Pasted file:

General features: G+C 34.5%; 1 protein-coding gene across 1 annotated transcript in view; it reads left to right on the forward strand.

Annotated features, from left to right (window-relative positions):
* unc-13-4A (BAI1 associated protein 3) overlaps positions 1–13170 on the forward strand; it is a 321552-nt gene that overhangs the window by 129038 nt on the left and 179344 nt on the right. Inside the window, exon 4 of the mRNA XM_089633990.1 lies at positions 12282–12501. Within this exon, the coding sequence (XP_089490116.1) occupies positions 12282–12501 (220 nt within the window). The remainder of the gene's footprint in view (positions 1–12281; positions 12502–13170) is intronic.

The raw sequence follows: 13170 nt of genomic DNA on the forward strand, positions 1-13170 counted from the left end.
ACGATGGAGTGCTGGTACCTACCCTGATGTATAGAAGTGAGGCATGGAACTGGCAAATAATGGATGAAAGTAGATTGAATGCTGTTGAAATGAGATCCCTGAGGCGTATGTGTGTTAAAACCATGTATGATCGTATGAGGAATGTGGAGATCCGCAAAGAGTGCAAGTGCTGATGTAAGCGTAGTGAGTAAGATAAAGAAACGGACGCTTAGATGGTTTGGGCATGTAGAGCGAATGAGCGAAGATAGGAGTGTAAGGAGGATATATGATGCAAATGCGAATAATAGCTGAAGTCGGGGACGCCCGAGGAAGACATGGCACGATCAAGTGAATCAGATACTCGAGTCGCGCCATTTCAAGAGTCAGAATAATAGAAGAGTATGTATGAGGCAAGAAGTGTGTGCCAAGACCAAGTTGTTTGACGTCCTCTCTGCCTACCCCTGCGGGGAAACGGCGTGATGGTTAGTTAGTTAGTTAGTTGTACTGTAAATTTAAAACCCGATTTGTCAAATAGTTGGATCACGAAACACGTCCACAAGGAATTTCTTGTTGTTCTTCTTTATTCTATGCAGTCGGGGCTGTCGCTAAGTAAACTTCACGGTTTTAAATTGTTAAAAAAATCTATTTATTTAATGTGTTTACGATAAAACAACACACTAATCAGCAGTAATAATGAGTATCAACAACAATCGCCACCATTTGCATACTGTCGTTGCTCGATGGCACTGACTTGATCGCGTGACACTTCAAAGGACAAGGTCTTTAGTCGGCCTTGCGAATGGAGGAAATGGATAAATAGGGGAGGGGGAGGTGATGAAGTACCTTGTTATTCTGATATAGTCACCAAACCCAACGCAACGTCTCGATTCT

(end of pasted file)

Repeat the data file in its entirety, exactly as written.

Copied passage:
General features: G+C 34.5%; 1 protein-coding gene across 1 annotated transcript in view; it reads left to right on the forward strand.

Annotated features, from left to right (window-relative positions):
* unc-13-4A (BAI1 associated protein 3) overlaps positions 1–13170 on the forward strand; it is a 321552-nt gene that overhangs the window by 129038 nt on the left and 179344 nt on the right. Inside the window, exon 4 of the mRNA XM_089633990.1 lies at positions 12282–12501. Within this exon, the coding sequence (XP_089490116.1) occupies positions 12282–12501 (220 nt within the window). The remainder of the gene's footprint in view (positions 1–12281; positions 12502–13170) is intronic.

The raw sequence follows: 13170 nt of genomic DNA on the forward strand, positions 1-13170 counted from the left end.
ACGATGGAGTGCTGGTACCTACCCTGATGTATAGAAGTGAGGCATGGAACTGGCAAATAATGGATGAAAGTAGATTGAATGCTGTTGAAATGAGATCCCTGAGGCGTATGTGTGTTAAAACCATGTATGATCGTATGAGGAATGTGGAGATCCGCAAAGAGTGCAAGTGCTGATGTAAGCGTAGTGAGTAAGATAAAGAAACGGACGCTTAGATGGTTTGGGCATGTAGAGCGAATGAGCGAAGATAGGAGTGTAAGGAGGATATATGATGCAAATGCGAATAATAGCTGAAGTCGGGGACGCCCGAGGAAGACATGGCACGATCAAGTGAATCAGATACTCGAGTCGCGCCATTTCAAGAGTCAGAATAATAGAAGAGTATGTATGAGGCAAGAAGTGTGTGCCAAGACCAAGTTGTTTGACGTCCTCTCTGCCTACCCCTGCGGGGAAACGGCGTGATGGTTAGTTAGTTAGTTAGTTGTACTGTAAATTTAAAACCCGATTTGTCAAATAGTTGGATCACGAAACACGTCCACAAGGAATTTCTTGTTGTTCTTCTTTATTCTATGCAGTCGGGGCTGTCGCTAAGTAAACTTCACGGTTTTAAATTGTTAAAAAAATCTATTTATTTAATGTGTTTACGATAAAACAACACACTAATCAGCAGTAATAATGAGTATCAACAACAATCGCCACCATTTGCATACTGTCGTTGCTCGATGGCACTGACTTGATCGCGTGACACTTCAAAGGACAAGGTCTTTAGTCGGCCTTGCGAATGGAGGAAATGGATAAATAGGGGAGGGGGAGGTGATGAAGTACCTTGTTATTCTGATATAGTCACCAAACCCAACGCAACGTCTCGATTCT